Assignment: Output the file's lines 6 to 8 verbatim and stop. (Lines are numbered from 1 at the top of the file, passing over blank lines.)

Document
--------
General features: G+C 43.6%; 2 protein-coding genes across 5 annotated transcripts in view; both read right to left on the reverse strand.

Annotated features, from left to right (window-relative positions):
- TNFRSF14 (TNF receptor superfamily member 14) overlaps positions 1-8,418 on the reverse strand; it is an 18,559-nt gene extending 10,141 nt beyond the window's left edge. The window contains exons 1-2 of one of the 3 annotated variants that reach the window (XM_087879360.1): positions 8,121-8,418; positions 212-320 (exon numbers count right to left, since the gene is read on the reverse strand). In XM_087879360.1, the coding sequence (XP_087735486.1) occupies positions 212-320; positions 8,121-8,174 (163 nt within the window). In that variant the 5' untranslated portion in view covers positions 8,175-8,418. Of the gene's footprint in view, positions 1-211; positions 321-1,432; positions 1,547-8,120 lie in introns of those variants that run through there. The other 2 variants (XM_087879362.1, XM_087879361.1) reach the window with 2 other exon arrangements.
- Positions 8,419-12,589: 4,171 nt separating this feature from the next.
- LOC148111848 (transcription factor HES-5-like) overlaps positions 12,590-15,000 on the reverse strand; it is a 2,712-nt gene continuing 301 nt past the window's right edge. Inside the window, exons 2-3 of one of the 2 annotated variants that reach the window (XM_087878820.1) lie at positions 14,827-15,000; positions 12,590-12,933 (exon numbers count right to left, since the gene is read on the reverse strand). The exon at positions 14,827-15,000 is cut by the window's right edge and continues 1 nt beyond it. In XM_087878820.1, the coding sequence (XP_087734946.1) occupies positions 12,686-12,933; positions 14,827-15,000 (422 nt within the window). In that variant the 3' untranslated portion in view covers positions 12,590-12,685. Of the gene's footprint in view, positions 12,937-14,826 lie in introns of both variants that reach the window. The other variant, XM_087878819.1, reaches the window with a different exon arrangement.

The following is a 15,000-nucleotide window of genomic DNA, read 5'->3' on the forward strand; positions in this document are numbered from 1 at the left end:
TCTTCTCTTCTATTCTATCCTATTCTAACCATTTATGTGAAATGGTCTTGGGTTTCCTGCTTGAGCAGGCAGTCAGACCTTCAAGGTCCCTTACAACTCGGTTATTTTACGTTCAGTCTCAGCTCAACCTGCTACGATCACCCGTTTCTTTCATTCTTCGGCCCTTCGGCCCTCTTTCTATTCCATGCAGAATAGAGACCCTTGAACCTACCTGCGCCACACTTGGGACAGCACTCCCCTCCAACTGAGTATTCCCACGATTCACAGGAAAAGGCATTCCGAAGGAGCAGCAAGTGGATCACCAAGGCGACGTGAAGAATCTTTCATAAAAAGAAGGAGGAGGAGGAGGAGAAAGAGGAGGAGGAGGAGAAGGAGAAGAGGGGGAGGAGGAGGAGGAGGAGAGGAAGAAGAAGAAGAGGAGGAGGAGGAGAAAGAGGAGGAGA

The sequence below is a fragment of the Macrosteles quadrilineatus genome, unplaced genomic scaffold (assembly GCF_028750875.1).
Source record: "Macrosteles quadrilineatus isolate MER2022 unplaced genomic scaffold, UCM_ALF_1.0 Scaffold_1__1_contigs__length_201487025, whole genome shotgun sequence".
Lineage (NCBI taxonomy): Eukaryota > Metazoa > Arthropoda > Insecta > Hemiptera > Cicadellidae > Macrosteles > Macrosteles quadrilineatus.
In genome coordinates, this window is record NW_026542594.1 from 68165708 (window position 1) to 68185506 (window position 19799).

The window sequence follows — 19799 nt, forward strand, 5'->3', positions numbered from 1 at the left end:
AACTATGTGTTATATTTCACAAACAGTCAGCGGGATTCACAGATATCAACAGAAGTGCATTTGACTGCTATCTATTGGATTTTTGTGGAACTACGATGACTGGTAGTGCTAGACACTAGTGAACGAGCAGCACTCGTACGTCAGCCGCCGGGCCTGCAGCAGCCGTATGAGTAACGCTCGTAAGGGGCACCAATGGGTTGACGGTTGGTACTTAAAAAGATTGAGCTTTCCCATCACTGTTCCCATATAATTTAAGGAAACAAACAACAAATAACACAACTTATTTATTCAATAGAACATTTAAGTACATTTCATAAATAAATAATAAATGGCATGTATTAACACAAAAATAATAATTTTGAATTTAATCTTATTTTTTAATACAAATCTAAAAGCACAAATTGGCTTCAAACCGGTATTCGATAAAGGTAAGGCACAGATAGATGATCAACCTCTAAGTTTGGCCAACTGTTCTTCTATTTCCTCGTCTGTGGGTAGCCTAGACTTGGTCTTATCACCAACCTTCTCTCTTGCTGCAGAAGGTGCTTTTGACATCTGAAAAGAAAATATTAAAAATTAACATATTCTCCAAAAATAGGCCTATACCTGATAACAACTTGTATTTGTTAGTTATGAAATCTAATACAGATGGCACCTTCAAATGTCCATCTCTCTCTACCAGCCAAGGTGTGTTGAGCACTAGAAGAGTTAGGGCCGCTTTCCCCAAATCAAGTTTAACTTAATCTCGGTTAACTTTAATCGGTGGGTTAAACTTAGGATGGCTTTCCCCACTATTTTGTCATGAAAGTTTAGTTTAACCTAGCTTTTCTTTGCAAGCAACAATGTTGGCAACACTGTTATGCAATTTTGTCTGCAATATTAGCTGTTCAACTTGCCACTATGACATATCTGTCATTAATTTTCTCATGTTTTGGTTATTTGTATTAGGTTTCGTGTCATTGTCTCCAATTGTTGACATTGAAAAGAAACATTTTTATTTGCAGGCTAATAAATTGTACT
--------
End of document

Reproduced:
The following is a 15,000-nucleotide window of genomic DNA, read 5'->3' on the forward strand; positions in this document are numbered from 1 at the left end:
TCTTCTCTTCTATTCTATCCTATTCTAACCATTTATGTGAAATGGTCTTGGGTTTCCTGCTTGAGCAGGCAGTCAGACCTTCAAGGTCCCTTACAACTCGGTTATTTTACGTTCAGTCTCAGCTCAACCTGCTACGATCACCCGTTTCTTTCATTCTTCGGCCCTTCGGCCCTCTTTCTATTCCATGCAGAATAGAGACCCTTGAACCTACCTGCGCCACACTTGGGACAGCACTCCCCTCCAACTGAGTATTCCCACGATTCACAGGAAAAGGCATTCCGAAGGAGCAGCAAGTGGATCACCAAGGCGACGTGAAGAATCTTTCATAAAAAGAAGGAGGAGGAGGAGGAGAAAGAGGAGGAGGAGGAGAAGGAGAAGAGGGGGAGGAGGAGGAGGAGGAGAGGAAGAAGAAGAAGAGGAGGAGGAGGAGAAAGAGGAGGAGA

The sequence below is a fragment of the Macrosteles quadrilineatus genome, unplaced genomic scaffold (assembly GCF_028750875.1).